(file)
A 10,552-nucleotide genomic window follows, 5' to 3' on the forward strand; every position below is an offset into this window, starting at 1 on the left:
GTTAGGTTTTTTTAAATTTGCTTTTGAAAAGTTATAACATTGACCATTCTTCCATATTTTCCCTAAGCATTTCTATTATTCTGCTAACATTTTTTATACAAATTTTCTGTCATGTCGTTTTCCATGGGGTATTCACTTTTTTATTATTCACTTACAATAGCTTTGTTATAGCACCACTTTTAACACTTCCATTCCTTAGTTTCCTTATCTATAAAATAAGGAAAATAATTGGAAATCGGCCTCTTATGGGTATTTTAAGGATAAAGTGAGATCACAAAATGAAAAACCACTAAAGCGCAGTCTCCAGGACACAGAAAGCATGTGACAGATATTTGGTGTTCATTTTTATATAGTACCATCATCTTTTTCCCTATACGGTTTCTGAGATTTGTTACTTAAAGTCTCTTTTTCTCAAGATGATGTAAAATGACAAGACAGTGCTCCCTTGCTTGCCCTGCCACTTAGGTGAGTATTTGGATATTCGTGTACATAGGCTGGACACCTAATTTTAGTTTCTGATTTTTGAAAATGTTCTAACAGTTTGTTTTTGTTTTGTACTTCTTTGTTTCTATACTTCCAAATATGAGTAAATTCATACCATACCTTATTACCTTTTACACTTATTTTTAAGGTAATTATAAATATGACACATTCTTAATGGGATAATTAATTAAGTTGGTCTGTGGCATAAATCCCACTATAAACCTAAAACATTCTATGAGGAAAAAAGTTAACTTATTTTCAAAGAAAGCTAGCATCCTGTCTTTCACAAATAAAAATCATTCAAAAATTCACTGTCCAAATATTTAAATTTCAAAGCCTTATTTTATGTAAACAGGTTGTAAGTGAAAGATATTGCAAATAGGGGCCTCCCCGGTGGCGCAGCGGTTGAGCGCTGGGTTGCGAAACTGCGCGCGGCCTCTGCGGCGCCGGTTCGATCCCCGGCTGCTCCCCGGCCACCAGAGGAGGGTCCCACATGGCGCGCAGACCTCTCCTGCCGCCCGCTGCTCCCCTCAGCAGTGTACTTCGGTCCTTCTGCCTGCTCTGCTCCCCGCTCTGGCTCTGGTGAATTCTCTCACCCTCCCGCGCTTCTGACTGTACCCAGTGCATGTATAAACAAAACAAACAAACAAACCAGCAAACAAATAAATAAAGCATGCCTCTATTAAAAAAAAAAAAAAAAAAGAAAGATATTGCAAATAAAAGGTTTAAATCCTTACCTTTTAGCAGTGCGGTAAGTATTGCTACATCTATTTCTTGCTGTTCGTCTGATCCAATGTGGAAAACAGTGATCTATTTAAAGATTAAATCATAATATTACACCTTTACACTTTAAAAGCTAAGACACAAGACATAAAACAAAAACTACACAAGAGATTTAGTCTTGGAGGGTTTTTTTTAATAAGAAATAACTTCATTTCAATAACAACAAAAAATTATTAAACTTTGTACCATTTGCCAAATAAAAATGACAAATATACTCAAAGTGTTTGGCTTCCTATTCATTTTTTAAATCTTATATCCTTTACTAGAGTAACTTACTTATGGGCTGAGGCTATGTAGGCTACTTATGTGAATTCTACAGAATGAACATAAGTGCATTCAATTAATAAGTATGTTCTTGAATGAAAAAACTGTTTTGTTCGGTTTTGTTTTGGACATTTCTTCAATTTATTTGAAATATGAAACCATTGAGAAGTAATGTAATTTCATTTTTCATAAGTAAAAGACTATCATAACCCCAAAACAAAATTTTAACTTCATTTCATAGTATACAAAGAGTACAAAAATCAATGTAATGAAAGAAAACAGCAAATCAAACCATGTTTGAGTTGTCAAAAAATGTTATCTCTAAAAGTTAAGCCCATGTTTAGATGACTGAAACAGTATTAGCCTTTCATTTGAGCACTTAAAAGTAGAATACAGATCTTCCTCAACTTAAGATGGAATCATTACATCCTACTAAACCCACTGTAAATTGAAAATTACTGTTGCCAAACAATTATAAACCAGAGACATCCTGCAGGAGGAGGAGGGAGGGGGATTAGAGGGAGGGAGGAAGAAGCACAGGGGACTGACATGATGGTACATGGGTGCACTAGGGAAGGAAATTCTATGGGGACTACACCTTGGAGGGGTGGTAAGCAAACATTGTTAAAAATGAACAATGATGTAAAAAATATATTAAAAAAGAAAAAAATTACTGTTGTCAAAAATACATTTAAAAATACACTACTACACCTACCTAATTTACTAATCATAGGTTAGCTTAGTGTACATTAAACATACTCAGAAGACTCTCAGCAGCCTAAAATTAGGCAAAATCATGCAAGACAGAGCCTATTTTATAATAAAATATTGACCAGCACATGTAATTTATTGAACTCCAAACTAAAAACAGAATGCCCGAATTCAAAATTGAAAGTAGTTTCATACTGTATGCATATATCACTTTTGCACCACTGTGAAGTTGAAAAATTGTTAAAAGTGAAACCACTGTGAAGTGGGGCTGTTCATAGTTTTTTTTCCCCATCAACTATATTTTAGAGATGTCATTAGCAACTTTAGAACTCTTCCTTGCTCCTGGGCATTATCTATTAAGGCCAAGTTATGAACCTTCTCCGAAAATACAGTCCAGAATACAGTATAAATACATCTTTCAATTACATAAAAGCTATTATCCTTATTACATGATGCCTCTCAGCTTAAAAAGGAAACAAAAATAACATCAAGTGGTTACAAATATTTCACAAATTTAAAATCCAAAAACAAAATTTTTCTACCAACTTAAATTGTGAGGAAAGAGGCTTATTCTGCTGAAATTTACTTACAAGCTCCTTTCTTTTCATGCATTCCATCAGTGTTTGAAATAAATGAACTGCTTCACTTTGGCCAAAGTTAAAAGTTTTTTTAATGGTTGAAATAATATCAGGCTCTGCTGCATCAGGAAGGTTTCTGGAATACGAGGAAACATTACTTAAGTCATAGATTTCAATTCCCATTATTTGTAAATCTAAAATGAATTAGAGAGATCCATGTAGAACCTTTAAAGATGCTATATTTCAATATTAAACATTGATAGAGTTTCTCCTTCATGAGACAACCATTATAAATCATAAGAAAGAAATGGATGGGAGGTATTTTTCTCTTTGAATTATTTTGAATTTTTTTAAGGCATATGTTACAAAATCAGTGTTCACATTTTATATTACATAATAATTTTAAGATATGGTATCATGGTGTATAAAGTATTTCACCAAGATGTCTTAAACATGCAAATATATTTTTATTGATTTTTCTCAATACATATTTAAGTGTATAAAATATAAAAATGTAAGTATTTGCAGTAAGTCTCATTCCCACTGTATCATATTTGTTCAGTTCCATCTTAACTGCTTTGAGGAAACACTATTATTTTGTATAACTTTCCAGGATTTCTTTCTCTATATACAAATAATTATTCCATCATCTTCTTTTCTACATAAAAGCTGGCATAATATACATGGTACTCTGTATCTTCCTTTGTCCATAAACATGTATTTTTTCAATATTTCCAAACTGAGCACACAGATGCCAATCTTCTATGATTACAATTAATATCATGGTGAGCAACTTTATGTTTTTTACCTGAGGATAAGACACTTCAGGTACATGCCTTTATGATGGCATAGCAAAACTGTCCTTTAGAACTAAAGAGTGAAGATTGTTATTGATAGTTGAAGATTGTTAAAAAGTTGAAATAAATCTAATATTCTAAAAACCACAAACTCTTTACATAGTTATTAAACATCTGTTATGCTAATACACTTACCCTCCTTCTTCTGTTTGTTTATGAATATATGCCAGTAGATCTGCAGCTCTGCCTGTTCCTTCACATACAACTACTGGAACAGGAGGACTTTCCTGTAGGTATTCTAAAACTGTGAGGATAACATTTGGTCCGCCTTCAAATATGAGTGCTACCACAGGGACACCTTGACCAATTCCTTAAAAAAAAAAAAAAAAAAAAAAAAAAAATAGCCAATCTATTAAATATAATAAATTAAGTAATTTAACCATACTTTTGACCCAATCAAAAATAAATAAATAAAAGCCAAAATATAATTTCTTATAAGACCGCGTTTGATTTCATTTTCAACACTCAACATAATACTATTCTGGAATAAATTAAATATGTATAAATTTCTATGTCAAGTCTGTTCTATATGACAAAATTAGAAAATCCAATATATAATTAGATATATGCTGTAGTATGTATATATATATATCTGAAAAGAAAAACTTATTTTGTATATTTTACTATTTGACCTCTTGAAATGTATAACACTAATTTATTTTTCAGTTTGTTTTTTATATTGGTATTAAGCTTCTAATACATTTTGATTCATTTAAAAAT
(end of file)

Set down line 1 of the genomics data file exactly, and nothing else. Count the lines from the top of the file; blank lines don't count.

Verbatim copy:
A 10,552-nucleotide genomic window follows, 5' to 3' on the forward strand; every position below is an offset into this window, starting at 1 on the left: